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Does my Culture Impact my Scent Style?
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June 27, 2022

Pinpointing yourself to a country, where you were born, where you live; you have different preferences in taste, even in music and in fashion, all merely because of the cultural influence around you. The same goes for fragrance. This interesting phenomenon, invisible to the eye, doesn't only speak to individual preferences, yet more grandly, reflects entire countries and continents!

To understand the personal preferences of what smells "good” to individuals of different countries, it only requires us to have a look at their domestic bestseller perfume. Statistics do reveal that history, tradition, and even climate, all influence a region's particular taste in fragrance.

When it comes to perfume, there are some commonalities that run across all markets, such as the desire for “fresh” and “modern-styled” fragrances.

The olfactive differences between various continents

From left to right: Cool Water by Davidoff, Coco Mademoiselle by Chanel and BLV Pour Homme by Bvlgari

Asia

Large in size, with different regions, cultures and traditions all in one, China’s perfume preferences commonly correlate with the different climates.

For instance, the woody, powdery, spicy notes, such as those parts found in Chanel No 5, which is probably the most iconic Chanel perfume, and BLV Pour Homme by Bvlgari, are better fitted for dry areas such as Beijing; whilst fresh, powdery florals are favoured in the warmer regions, like Shanghai.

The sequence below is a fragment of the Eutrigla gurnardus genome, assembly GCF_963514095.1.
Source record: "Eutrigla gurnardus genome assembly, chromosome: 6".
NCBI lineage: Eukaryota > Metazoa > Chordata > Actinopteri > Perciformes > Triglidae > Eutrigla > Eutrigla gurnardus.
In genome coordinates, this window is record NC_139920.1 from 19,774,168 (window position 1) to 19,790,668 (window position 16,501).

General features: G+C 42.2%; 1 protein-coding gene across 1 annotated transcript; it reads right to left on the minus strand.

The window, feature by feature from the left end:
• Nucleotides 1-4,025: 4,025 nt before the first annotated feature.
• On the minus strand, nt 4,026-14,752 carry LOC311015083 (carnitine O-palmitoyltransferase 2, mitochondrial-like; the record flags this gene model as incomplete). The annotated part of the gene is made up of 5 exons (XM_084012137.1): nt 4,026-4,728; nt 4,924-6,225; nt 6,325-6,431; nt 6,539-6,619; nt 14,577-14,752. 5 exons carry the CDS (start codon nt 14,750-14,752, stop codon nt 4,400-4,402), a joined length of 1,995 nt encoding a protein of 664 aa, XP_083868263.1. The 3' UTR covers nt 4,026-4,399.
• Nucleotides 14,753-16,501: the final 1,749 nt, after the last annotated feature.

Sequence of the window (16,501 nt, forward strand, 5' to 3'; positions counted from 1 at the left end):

Moving south, to a more humid and hot climate; refreshing yet pungent scents, such as Coco Mademoiselle by Chanel, are known to be more successful. In contrast with a more reserved society, Japan instead evades heavy scents and gravitates towards niche, hard-to-find fragrances, that are delicate, subtle, well-balanced and often with aquatic nuances, including L'Eau d'Issey by Issey Miyake and Cool Water by Davidoff for men.

The Koreans’ sense of smell correlate similarly to that of the Japanese, with very light, softly fruity, and citrusy fragrances thriving most in their market.

With an overall divergent understanding of fragrances stemming from their strong cultural attitude of respect for one another; perfume, especially the stronger scents, is considered disturbing and thus rather offensive to the taste buds. Nevertheless, the region is undergoing changes in their perceptions, with the perfume industry gradually growing.

From left to right: Good Girl by Caroline Herrera, Gucci Oud by Gucci and Pour Homme Oud Noir by Versace

Middle East